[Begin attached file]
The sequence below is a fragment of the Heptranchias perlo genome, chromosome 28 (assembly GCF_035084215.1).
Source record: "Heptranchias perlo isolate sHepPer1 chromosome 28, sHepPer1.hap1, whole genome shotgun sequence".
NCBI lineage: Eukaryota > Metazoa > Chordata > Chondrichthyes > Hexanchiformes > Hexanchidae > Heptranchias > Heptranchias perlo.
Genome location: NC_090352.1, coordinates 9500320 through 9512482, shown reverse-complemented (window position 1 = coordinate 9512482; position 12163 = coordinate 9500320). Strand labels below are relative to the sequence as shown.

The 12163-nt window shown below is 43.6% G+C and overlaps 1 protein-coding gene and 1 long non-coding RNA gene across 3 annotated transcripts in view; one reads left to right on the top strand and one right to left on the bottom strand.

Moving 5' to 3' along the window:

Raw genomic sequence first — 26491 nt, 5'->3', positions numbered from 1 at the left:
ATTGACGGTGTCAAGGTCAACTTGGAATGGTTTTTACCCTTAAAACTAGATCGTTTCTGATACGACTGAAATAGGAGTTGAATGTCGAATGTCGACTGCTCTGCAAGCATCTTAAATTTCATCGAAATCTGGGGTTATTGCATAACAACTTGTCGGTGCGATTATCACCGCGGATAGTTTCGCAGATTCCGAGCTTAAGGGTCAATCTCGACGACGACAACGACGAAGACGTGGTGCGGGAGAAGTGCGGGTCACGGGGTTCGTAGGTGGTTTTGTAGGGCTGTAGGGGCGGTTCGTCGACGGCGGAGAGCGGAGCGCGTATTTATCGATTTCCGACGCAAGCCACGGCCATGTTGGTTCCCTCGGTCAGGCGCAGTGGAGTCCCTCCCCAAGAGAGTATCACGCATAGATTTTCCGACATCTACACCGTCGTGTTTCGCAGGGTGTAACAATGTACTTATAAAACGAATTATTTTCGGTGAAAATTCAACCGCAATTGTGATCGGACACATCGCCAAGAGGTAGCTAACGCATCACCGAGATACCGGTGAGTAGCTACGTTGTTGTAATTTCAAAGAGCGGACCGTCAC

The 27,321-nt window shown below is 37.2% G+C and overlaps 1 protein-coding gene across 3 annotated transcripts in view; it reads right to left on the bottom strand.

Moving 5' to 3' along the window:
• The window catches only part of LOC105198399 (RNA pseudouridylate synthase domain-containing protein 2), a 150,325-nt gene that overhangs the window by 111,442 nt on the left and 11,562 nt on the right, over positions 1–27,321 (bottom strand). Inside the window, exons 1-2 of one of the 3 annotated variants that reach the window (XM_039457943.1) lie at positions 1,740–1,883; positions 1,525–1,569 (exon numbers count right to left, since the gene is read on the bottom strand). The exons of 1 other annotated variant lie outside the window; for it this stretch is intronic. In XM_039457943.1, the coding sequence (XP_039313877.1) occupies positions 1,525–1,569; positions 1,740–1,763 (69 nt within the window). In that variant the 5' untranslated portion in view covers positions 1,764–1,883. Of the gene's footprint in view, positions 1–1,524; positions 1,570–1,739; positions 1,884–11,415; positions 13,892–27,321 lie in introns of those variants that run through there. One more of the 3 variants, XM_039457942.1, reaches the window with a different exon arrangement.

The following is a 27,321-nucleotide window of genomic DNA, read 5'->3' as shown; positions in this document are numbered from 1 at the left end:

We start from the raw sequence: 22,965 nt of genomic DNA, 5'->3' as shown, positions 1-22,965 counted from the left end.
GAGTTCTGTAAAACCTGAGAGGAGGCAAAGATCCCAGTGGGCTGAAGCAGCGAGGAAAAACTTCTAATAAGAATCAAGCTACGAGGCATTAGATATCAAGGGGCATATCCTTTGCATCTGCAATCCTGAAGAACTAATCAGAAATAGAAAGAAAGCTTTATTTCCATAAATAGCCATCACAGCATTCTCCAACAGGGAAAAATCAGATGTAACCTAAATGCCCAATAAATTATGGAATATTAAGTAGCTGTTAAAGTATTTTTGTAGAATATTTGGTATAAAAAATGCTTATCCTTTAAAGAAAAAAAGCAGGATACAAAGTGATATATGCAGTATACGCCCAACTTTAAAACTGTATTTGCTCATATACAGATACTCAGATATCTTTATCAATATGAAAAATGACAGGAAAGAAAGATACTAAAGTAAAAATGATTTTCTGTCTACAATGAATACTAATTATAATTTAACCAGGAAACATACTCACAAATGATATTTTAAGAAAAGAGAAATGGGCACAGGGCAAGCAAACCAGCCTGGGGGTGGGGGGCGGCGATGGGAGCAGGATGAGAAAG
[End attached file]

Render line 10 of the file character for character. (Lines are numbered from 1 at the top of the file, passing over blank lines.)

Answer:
Moving 5' to 3' along the window: